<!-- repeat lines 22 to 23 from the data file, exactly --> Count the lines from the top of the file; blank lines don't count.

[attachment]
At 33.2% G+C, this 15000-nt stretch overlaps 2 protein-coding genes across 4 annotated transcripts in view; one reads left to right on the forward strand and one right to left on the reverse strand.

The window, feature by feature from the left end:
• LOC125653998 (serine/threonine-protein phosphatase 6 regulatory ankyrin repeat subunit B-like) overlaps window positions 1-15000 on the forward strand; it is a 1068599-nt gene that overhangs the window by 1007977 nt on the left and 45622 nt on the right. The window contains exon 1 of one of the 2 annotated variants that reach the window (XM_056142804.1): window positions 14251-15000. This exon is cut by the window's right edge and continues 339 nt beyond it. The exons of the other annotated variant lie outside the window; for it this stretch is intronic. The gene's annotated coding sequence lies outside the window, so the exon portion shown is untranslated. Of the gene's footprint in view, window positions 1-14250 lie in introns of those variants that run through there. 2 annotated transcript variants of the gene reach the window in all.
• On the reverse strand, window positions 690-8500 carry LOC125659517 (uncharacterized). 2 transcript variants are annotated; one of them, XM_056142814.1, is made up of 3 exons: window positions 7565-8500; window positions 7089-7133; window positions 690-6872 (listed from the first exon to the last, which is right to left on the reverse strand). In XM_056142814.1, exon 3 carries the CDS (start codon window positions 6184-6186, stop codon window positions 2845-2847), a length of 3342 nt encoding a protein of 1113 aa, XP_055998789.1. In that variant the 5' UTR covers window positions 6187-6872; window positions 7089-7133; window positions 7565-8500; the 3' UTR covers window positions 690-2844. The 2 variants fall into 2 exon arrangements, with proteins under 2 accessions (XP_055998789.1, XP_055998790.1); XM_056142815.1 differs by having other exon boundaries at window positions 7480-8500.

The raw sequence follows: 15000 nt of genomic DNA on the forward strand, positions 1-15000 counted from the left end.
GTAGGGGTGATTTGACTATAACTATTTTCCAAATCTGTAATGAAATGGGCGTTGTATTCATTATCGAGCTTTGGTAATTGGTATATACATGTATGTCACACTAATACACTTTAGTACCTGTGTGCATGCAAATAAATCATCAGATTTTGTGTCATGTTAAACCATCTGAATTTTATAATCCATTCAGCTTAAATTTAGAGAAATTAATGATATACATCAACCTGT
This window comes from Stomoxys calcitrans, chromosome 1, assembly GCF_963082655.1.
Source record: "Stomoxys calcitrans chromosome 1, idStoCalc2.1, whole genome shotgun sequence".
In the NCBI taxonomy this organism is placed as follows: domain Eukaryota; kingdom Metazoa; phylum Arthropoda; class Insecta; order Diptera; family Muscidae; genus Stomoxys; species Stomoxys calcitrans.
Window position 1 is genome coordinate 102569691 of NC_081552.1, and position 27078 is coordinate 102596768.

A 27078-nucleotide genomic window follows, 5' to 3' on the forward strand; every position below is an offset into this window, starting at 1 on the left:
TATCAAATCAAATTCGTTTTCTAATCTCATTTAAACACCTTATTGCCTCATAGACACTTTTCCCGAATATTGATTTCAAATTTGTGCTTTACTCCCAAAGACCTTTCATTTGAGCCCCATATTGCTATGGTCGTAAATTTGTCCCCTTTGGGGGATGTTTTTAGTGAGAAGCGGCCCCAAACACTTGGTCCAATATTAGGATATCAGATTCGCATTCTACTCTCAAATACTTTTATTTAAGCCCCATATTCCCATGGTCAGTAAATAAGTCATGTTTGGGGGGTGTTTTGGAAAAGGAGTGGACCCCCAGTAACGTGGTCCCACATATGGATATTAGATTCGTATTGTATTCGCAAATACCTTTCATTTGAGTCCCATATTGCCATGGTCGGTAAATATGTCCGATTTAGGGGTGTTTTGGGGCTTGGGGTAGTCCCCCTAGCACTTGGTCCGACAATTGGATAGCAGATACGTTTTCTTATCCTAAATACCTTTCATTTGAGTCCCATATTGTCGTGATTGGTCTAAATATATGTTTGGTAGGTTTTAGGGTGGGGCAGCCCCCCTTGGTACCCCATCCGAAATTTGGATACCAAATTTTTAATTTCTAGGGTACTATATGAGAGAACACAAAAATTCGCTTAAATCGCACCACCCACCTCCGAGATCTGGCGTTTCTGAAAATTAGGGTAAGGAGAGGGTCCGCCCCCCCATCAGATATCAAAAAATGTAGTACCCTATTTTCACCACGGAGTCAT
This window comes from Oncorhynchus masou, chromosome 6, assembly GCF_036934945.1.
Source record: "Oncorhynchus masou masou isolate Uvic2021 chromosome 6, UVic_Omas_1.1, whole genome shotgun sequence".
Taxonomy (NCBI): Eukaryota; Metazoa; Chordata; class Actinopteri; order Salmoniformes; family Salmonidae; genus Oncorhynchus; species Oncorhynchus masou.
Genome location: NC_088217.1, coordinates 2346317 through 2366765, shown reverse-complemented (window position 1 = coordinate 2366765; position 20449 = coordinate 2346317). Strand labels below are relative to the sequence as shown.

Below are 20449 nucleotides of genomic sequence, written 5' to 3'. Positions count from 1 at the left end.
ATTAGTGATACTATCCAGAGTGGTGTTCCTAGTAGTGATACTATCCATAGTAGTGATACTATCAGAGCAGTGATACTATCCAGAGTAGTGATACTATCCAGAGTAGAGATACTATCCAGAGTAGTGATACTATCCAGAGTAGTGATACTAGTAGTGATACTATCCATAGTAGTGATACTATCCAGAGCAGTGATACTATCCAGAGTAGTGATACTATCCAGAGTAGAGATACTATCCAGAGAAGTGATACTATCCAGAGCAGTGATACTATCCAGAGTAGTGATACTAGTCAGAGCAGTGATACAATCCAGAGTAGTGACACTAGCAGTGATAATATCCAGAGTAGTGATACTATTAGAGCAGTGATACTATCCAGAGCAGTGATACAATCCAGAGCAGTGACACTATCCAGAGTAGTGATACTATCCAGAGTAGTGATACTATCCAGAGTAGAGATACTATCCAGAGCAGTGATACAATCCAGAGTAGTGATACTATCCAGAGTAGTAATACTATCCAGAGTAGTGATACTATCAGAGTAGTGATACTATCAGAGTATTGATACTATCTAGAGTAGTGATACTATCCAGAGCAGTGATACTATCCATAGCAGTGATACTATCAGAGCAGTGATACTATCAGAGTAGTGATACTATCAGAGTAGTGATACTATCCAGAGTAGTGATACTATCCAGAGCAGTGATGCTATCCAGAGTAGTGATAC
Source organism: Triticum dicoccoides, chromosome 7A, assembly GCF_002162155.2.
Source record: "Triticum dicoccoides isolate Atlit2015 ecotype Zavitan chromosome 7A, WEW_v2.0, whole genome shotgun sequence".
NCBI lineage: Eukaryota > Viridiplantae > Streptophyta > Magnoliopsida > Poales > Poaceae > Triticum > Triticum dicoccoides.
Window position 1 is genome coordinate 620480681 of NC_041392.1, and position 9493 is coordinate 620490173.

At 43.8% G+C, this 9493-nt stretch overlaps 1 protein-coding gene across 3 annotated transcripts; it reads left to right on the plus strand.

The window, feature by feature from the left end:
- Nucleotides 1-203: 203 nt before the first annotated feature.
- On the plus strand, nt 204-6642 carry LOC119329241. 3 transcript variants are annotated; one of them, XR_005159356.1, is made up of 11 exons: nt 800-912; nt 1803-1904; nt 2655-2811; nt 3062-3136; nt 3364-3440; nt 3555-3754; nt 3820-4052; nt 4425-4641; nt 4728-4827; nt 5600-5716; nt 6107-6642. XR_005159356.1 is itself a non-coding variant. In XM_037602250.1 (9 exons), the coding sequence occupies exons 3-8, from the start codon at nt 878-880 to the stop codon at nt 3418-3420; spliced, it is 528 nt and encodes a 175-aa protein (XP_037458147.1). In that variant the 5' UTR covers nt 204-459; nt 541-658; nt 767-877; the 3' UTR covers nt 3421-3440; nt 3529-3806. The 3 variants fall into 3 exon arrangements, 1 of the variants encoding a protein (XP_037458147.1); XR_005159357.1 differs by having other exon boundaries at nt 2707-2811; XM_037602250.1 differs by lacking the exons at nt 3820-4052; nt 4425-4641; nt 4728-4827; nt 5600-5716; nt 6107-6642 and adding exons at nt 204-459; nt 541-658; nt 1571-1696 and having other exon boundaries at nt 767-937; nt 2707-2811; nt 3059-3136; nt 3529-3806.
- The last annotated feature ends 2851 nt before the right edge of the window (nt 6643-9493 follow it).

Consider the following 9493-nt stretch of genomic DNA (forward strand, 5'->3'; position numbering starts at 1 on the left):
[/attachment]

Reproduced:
Window position 1 is genome coordinate 620480681 of NC_041392.1, and position 9493 is coordinate 620490173.

At 43.8% G+C, this 9493-nt stretch overlaps 1 protein-coding gene across 3 annotated transcripts; it reads left to right on the plus strand.